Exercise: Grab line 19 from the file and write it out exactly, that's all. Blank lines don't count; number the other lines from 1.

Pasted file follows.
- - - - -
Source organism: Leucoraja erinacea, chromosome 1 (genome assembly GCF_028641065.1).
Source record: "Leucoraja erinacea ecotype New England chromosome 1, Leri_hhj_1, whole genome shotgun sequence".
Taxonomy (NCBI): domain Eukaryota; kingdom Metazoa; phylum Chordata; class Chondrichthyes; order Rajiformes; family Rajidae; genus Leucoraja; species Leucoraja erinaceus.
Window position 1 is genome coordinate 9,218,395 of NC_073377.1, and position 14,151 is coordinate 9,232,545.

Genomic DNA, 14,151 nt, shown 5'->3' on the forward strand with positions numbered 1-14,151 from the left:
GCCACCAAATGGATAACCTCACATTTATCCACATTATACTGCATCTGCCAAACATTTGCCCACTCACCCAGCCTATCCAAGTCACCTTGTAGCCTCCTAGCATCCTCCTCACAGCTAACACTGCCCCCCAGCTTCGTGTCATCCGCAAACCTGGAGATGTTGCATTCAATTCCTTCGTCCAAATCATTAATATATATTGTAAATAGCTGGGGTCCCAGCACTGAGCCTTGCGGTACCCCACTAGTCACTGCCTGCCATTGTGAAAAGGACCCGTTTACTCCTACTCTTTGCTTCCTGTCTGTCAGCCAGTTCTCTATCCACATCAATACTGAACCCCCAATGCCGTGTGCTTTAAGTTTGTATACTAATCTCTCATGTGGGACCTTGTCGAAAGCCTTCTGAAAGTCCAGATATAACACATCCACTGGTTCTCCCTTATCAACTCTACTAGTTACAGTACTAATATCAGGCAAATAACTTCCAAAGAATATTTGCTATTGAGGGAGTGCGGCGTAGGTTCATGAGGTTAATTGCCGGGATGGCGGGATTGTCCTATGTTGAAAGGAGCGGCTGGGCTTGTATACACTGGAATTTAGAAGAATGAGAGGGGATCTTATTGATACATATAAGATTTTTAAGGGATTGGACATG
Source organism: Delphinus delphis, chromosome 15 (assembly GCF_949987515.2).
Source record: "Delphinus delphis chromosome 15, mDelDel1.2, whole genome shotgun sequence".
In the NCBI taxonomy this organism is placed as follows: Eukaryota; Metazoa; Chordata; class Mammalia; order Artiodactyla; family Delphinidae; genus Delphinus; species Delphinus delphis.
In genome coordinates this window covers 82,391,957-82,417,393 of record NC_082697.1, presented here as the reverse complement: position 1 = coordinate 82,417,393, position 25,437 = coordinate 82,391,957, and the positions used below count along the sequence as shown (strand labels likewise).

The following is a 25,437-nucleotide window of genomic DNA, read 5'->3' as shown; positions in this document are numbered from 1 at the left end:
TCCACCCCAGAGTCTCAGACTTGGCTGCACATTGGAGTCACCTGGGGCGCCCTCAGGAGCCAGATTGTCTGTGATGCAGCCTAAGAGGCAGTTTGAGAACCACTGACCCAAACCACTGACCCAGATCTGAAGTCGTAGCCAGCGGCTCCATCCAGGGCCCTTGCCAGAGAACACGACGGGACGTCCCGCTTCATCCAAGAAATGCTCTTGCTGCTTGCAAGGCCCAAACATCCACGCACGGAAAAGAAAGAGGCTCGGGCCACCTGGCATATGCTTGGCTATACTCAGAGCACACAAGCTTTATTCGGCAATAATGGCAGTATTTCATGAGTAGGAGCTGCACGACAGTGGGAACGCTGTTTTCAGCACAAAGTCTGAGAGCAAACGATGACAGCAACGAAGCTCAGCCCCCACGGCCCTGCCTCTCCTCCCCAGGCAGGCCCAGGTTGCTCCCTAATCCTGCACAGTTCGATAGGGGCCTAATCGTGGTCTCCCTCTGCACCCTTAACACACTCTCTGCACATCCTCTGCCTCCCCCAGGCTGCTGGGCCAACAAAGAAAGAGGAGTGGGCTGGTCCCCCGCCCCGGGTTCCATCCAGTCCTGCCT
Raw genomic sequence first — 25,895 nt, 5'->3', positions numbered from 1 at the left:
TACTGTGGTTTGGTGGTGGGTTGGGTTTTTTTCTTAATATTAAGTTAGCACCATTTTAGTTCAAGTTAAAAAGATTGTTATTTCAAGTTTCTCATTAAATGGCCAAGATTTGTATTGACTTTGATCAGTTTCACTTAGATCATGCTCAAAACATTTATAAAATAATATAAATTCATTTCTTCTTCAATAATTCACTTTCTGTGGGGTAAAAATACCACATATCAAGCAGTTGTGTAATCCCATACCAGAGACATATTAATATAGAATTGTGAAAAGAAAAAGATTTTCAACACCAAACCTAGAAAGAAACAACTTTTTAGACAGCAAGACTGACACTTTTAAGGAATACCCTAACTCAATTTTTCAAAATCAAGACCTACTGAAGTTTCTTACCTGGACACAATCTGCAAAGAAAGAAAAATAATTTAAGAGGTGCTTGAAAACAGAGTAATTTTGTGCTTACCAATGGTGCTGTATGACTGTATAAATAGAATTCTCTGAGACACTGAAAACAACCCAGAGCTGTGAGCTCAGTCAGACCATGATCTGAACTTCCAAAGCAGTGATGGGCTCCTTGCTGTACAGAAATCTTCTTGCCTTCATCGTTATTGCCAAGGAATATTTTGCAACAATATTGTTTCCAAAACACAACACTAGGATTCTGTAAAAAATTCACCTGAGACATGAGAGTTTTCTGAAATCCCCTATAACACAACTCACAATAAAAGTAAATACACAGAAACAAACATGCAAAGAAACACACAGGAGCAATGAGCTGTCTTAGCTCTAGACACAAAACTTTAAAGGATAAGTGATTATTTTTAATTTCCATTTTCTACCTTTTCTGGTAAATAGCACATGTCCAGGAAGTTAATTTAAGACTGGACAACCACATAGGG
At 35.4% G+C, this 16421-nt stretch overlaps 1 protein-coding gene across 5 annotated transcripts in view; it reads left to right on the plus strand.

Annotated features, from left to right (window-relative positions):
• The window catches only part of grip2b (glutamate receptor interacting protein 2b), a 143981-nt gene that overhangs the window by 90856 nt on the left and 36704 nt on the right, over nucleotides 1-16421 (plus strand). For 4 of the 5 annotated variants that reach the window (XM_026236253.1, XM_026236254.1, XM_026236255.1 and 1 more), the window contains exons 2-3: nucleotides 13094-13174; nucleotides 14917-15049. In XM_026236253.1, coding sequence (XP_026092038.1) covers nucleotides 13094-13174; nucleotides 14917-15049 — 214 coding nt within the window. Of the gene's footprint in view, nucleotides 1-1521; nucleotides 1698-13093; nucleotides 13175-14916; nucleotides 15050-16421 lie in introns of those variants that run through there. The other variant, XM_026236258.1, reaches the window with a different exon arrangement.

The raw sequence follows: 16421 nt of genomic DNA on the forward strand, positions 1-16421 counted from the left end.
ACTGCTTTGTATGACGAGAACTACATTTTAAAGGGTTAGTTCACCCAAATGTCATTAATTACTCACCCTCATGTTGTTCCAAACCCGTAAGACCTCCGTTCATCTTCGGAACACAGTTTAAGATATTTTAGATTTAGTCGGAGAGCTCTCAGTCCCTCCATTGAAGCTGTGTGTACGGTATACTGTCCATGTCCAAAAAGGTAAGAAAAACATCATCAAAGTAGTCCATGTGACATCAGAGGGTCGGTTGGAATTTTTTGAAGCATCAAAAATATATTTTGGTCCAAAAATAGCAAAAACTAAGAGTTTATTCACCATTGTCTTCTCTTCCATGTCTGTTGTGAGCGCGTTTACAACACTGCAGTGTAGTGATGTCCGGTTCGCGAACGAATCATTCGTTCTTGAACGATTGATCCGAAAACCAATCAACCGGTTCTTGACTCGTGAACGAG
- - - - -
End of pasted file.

ACTGCTTTGTATGACGAGAACTACATTTTAAAGGGTTAGTTCACCCAAATGTCATTAATTACTCACCCTCATGTTGTTCCAAACCCGTAAGACCTCCGTTCATCTTCGGAACACAGTTTAAGATATTTTAGATTTAGTCGGAGAGCTCTCAGTCCCTCCATTGAAGCTGTGTGTACGGTATACTGTCCATGTCCAAAAAGGTAAGAAAAACATCATCAAAGTAGTCCATGTGACATCAGAGGGTCGGTTGGAATTTTTTGAAGCATCAAAAATATATTTTGGTCCAAAAATAGCAAAAACTAAGAGTTTATTCACCATTGTCTTCTCTTCCATGTCTGTTGTGAGCGCGTTTACAACACTGCAGTGTAGTGATGTCCGGTTCGCGAACGAATCATTCGTTCTTGAACGATTGATCCGAAAACCAATCAACCGGTTCTTGACTCGTGAACGAG